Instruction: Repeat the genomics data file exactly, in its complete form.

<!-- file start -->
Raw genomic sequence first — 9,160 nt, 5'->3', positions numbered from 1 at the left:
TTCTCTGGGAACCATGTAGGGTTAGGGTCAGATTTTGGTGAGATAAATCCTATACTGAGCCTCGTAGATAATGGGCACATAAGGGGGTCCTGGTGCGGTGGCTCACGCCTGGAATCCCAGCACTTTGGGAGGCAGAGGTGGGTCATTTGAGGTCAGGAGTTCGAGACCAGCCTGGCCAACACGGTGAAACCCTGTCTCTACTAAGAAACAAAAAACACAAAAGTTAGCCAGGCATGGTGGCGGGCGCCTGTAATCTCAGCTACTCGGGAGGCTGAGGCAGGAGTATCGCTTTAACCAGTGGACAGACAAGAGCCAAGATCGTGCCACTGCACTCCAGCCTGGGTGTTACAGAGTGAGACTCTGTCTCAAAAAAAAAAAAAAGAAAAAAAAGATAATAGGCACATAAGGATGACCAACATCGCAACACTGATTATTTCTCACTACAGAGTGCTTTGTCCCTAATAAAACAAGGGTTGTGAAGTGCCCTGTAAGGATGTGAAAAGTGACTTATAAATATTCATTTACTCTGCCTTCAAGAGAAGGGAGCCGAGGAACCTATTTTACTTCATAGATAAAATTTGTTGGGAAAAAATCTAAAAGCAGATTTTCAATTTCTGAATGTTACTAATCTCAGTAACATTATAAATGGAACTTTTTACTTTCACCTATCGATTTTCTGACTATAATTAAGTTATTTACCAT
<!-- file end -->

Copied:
Raw genomic sequence first — 9,160 nt, 5'->3', positions numbered from 1 at the left:
TTCTCTGGGAACCATGTAGGGTTAGGGTCAGATTTTGGTGAGATAAATCCTATACTGAGCCTCGTAGATAATGGGCACATAAGGGGGTCCTGGTGCGGTGGCTCACGCCTGGAATCCCAGCACTTTGGGAGGCAGAGGTGGGTCATTTGAGGTCAGGAGTTCGAGACCAGCCTGGCCAACACGGTGAAACCCTGTCTCTACTAAGAAACAAAAAACACAAAAGTTAGCCAGGCATGGTGGCGGGCGCCTGTAATCTCAGCTACTCGGGAGGCTGAGGCAGGAGTATCGCTTTAACCAGTGGACAGACAAGAGCCAAGATCGTGCCACTGCACTCCAGCCTGGGTGTTACAGAGTGAGACTCTGTCTCAAAAAAAAAAAAAAGAAAAAAAAGATAATAGGCACATAAGGATGACCAACATCGCAACACTGATTATTTCTCACTACAGAGTGCTTTGTCCCTAATAAAACAAGGGTTGTGAAGTGCCCTGTAAGGATGTGAAAAGTGACTTATAAATATTCATTTACTCTGCCTTCAAGAGAAGGGAGCCGAGGAACCTATTTTACTTCATAGATAAAATTTGTTGGGAAAAAATCTAAAAGCAGATTTTCAATTTCTGAATGTTACTAATCTCAGTAACATTATAAATGGAACTTTTTACTTTCACCTATCGATTTTCTGACTATAATTAAGTTATTTACCAT